60 GHz Wireless Propagation Channels: Characterization, Modeling and Evaluation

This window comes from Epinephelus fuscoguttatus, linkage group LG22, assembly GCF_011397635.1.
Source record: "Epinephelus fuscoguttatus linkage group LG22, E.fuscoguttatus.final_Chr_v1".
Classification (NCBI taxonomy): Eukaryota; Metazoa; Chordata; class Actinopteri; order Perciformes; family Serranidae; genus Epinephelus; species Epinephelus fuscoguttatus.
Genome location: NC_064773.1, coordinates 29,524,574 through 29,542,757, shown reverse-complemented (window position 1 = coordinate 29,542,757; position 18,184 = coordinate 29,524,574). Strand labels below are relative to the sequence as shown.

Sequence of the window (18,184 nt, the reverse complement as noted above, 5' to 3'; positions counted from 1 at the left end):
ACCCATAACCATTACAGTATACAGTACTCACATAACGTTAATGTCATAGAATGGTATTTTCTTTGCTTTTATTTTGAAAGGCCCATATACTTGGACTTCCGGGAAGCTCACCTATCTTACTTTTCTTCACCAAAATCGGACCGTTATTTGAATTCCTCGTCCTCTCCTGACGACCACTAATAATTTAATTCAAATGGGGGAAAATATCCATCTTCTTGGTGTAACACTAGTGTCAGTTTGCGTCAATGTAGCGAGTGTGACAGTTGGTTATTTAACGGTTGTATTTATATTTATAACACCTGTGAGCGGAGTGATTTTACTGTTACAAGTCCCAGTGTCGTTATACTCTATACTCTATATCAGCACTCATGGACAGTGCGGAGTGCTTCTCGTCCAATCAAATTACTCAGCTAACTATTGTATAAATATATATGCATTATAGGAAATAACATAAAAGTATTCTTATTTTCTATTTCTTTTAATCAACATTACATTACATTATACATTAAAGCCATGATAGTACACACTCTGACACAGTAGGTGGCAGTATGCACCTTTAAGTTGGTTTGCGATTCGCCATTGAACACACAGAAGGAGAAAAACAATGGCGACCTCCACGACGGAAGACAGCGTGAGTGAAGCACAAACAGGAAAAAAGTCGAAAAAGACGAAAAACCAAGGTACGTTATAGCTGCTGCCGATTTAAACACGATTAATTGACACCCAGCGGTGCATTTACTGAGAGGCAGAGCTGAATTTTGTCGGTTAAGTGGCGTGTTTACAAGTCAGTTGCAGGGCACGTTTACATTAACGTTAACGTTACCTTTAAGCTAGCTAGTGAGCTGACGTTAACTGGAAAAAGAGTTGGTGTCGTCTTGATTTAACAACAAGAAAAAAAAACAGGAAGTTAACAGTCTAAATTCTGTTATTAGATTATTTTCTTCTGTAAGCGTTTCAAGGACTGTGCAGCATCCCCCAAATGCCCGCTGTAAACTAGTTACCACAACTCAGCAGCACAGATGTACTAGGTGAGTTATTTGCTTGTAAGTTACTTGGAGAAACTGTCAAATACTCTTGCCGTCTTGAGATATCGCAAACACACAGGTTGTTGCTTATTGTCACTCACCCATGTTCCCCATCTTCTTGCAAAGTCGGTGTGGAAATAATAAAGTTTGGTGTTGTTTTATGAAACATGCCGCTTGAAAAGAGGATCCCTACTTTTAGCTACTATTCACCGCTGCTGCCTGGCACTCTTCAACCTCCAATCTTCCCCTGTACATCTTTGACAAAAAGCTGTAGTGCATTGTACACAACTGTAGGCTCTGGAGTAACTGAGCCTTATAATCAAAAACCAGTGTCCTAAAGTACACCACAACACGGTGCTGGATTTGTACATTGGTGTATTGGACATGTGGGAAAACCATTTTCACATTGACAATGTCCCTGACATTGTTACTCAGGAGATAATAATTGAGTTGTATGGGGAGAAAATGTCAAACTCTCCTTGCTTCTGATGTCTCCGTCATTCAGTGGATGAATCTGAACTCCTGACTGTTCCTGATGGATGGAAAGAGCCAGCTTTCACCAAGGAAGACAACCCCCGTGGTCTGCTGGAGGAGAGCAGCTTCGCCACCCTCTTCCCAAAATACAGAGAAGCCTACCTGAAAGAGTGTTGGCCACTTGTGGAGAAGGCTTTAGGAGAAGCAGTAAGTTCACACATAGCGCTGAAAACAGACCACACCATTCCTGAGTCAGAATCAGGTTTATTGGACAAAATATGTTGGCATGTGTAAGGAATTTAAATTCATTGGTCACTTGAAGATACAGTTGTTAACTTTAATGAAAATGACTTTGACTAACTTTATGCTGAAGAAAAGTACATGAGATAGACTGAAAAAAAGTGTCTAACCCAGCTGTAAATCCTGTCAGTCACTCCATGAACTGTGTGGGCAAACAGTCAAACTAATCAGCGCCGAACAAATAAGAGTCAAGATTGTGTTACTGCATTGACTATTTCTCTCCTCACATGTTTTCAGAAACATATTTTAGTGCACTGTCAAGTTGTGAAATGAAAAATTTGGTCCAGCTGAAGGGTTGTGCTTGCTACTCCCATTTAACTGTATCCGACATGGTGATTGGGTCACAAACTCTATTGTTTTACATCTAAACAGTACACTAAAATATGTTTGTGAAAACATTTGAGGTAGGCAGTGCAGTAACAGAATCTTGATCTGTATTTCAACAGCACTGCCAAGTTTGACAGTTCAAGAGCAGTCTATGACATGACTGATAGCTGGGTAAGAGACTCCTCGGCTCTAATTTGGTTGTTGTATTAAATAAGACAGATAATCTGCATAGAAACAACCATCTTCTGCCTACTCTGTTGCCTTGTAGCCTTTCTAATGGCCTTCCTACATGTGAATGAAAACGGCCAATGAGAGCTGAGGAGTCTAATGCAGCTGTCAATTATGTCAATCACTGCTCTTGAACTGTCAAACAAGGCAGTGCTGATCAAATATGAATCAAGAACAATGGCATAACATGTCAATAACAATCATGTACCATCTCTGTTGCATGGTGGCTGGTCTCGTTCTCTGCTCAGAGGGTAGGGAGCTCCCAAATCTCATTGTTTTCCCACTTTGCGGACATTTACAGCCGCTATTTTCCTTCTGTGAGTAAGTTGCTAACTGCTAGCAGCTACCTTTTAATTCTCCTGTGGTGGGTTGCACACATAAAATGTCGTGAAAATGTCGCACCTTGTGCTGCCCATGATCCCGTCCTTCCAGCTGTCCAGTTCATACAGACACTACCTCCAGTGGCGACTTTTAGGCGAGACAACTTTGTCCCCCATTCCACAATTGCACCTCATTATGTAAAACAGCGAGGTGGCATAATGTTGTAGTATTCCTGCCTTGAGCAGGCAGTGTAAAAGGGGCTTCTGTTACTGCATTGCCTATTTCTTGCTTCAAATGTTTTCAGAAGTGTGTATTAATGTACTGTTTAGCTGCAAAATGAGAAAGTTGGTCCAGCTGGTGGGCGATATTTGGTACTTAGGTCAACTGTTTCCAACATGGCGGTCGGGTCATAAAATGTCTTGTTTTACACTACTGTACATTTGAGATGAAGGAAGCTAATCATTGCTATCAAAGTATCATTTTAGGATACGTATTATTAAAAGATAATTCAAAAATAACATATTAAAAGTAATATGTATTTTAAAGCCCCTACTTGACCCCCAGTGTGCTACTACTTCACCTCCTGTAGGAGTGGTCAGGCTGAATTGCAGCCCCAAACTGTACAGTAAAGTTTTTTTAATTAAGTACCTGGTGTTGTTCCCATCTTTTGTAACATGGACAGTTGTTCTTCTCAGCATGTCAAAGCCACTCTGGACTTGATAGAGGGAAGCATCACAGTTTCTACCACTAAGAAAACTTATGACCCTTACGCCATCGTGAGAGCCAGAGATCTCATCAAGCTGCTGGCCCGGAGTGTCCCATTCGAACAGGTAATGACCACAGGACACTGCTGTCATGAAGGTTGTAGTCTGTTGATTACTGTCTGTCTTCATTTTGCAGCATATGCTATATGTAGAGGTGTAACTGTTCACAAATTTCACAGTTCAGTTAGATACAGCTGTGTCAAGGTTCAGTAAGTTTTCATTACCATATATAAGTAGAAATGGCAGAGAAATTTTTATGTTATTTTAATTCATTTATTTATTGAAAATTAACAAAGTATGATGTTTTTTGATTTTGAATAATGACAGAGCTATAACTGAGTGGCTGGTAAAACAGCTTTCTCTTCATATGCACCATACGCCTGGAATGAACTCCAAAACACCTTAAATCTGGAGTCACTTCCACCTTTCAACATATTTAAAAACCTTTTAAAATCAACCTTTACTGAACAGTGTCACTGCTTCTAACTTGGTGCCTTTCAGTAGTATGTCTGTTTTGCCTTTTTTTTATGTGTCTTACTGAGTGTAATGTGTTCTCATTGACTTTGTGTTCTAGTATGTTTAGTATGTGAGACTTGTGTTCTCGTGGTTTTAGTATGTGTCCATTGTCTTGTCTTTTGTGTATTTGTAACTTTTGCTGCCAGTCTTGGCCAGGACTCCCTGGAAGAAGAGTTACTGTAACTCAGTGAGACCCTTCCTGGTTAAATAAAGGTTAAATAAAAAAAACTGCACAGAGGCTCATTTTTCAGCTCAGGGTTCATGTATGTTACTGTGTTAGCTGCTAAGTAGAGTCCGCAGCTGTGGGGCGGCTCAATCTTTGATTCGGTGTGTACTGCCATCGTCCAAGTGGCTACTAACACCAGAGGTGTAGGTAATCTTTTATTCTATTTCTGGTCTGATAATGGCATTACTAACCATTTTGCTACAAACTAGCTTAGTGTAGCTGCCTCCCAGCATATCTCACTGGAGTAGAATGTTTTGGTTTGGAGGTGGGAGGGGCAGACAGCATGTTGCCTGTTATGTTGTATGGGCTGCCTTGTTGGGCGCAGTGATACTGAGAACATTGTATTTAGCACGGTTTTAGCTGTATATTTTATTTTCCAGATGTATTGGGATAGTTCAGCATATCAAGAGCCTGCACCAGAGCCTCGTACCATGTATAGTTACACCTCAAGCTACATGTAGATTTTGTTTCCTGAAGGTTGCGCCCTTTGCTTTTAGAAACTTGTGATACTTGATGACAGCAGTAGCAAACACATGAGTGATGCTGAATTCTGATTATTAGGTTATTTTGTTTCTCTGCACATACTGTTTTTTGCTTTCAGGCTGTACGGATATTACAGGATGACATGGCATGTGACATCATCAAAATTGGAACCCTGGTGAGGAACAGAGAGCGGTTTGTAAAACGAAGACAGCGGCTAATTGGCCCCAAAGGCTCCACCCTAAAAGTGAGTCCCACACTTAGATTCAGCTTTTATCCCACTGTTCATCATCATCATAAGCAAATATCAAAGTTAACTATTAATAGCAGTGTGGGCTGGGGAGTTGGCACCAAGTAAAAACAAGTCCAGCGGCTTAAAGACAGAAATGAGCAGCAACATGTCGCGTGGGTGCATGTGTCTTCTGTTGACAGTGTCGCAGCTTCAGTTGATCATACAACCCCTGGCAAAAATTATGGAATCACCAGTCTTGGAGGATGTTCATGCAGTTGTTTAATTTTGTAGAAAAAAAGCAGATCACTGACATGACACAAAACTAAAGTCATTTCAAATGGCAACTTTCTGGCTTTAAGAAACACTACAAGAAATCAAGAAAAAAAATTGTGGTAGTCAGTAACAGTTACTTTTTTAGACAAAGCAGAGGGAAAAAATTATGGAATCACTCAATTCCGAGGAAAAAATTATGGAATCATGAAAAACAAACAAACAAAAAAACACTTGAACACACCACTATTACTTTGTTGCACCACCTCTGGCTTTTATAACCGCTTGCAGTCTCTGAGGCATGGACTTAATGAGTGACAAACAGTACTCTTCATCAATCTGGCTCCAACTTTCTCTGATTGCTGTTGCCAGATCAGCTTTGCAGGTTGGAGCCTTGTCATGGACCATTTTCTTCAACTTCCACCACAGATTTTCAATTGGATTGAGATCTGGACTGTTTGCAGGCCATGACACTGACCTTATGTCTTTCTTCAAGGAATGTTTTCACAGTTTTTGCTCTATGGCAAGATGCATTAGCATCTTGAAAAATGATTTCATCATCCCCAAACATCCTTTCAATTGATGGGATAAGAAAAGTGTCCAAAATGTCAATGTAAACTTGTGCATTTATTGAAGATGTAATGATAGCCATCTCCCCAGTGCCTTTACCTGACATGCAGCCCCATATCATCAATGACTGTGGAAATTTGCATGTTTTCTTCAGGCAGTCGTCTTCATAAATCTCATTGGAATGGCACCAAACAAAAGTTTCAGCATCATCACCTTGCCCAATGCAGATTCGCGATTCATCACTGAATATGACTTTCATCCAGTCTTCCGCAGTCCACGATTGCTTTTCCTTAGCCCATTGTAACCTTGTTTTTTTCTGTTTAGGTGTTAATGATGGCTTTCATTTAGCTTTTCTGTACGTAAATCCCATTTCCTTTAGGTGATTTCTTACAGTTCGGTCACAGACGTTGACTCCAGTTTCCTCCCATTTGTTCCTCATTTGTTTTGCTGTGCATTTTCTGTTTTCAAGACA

Abstract: To be able to connect wirelessly to the internet is nowadays a part of everyday life and the number of wireless devices accessing wireless networks worldwide are increasing rapidly. However, with the increasing number of wireless devices and applications and the amount available bandwidth, spectrum shortage is an issue. A promising way to increase the amount of available spectrum is to utilize frequency bands in the mm-wave range of 30-300 GHz that previously have not been used for typical consumer applications. The 60 GHz band has been pointed out as a good candidate for short range, high data rate communications, as the amount of available bandwidth is at least 5 GHz worldwide, with most countries having 7 GHz of bandwidth available in this band. This large bandwidth is expected to allow for wireless communication with bit rates up to 7 Gbit/s, which can be compared to the typical WLAN systems of today that typically provide bit rates up to 0.6 Gbit/s. However, the performance of any wireless system is highly dependent on the properties and characteristics of the wireless propagation channel. This thesis focuses on indoor short range wireless propagation channels in the 60 GHz band and contains a collection of papers that characterizes, models and evaluates different aspects that are directly related to the propagation channel properties. Paper I investigates the directional properties of the indoor 60 GHz wireless radio channel based on a set of indoor measurements in a conference room. In the paper, the signal pathways and propagation mechanisms for the strongest paths are identified. The results show that first and second order interactions account for the major contribution of the received power. The results also show that finer structures, such as ceiling lamps, can be significant interacting objects. Paper II presents a cluster-based double-directional channel model for 60 GHz indoor multiple-input multiple-output (MIMO) systems. This paper is a direct continuation of the results in paper I. The model supports arbitrary antenna elements and array configurations and is validated against measurement data. The validation shows that the channel model is able to efficiently reproduce the statistical properties of the measured channels. The presented channel model is also compared with the 60 GHz channel models developed for the industry standards IEEE802.15.3c and IEEE802.11ad. Paper III characterizes the effect of shadowing due to humans and other objects. Measurements of the shadowing gain for human legs, metallic sheets, as well as metallic and plastic cylinders are presented. It is shown that the shadowing gain of these objects are fairly similar and that the shadowing due to the metal cylinder can be determined based on the geometrical theory of diffraction. Next, the shadowing due to a water-filled human body phantom is compared with the shadowing due to real humans. The results show that the water-filled phantom has shadowing properties similar to those of humans and is therefore suitable for use in 60 GHz human body shadowing measurements. Paper IV presents a novel way of estimating the cluster decay and fading. Previously, the cluster decay has usually been determined by performing a simple linear regression, without considering the effects of the noise floor and cluster fading. The paper presents an estimation method which takes these effects into account and jointly estimates both the cluster decay and cluster fading. It is shown that this estimation method can greatly improve the estimated parameters. Paper V evaluates the capacity improvement capability of spatial multiplexing and beamforming techniques for 60 GHz systems in an indoor environment. In this paper, beamforming refers to conventional gain focusing in the direction of the strongest propagation path. The paper uses a capacity metric that only depends on the multi-path richness of the propagation channel and the antenna aperture size. In the paper, it is shown that, when the link budget is limited due to electrically small antennas and long Tx-Rx separation distances, beamforming approximates the capacity of spatial multiplexing. However, spatial multiplexing is a worthwhile option when Rx SNR is favorable and a higher peak data rate is required. Paper VI describes different methods for the clustering of wireless multi-path components. In the literature, the clustering method that is predominantly used is the K-means algorithm, or a power-weighted version of K-means, called K-power means. In this paper, we point out that K-means is a special case of a Gaussian mixture model (GMM). The paper presents a clustering method based on a GMM. This method is able to handle arbitrary cluster spreads in the different dimensions better than the K-means algorithm. A power-weighted version of the GMM is also presented. In addition to this, a mixture model based on asymmetric Laplace distributions is also presented, with and without power-weighting. Paper VII is based on channel measurements in a small and a large room, where the Tx and Rx arrays have dual polarized elements. Using these measurements, the cross-polarization ratio (XPR) of the multi-path components are characterized. This gives valuable information on how the MPCs are affected by the propagation channel. A statistical description of the XPR is also needed for the development of a propagation channel model that supports polarization. The paper also investigates the eigenvalue spreads for single and dual polarized elements. Furthermore, the measurements include LOS and NLOS measurement, where the NLOS scenarios include water-filled human presented in paper III. The results show that the capacity can be greatly improved if dual-polarized elements are used, and that the XPR values are in general higher compared to lower frequencies.